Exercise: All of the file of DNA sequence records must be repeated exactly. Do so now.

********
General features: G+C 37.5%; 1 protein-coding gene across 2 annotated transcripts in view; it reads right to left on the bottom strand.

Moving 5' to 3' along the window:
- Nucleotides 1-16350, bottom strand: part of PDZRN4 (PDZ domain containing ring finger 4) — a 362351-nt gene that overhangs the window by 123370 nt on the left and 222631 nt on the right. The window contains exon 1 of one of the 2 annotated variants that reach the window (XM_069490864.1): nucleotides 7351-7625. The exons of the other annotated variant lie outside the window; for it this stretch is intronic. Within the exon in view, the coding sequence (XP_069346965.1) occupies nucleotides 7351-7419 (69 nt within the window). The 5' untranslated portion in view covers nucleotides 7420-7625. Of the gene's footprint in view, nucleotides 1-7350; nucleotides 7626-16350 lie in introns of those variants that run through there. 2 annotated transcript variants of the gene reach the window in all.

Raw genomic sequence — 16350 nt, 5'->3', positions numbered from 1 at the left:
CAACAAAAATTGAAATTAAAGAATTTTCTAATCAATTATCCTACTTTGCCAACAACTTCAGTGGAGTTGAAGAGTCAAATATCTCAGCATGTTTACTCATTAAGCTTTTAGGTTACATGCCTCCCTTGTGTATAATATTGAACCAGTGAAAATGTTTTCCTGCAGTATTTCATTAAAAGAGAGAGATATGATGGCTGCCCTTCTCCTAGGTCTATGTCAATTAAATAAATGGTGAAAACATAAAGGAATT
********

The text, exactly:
General features: G+C 37.5%; 1 protein-coding gene across 2 annotated transcripts in view; it reads right to left on the bottom strand.

Moving 5' to 3' along the window:
- Nucleotides 1-16350, bottom strand: part of PDZRN4 (PDZ domain containing ring finger 4) — a 362351-nt gene that overhangs the window by 123370 nt on the left and 222631 nt on the right. The window contains exon 1 of one of the 2 annotated variants that reach the window (XM_069490864.1): nucleotides 7351-7625. The exons of the other annotated variant lie outside the window; for it this stretch is intronic. Within the exon in view, the coding sequence (XP_069346965.1) occupies nucleotides 7351-7419 (69 nt within the window). The 5' untranslated portion in view covers nucleotides 7420-7625. Of the gene's footprint in view, nucleotides 1-7350; nucleotides 7626-16350 lie in introns of those variants that run through there. 2 annotated transcript variants of the gene reach the window in all.

Raw genomic sequence — 16350 nt, 5'->3', positions numbered from 1 at the left:
CAACAAAAATTGAAATTAAAGAATTTTCTAATCAATTATCCTACTTTGCCAACAACTTCAGTGGAGTTGAAGAGTCAAATATCTCAGCATGTTTACTCATTAAGCTTTTAGGTTACATGCCTCCCTTGTGTATAATATTGAACCAGTGAAAATGTTTTCCTGCAGTATTTCATTAAAAGAGAGAGATATGATGGCTGCCCTTCTCCTAGGTCTATGTCAATTAAATAAATGGTGAAAACATAAAGGAATT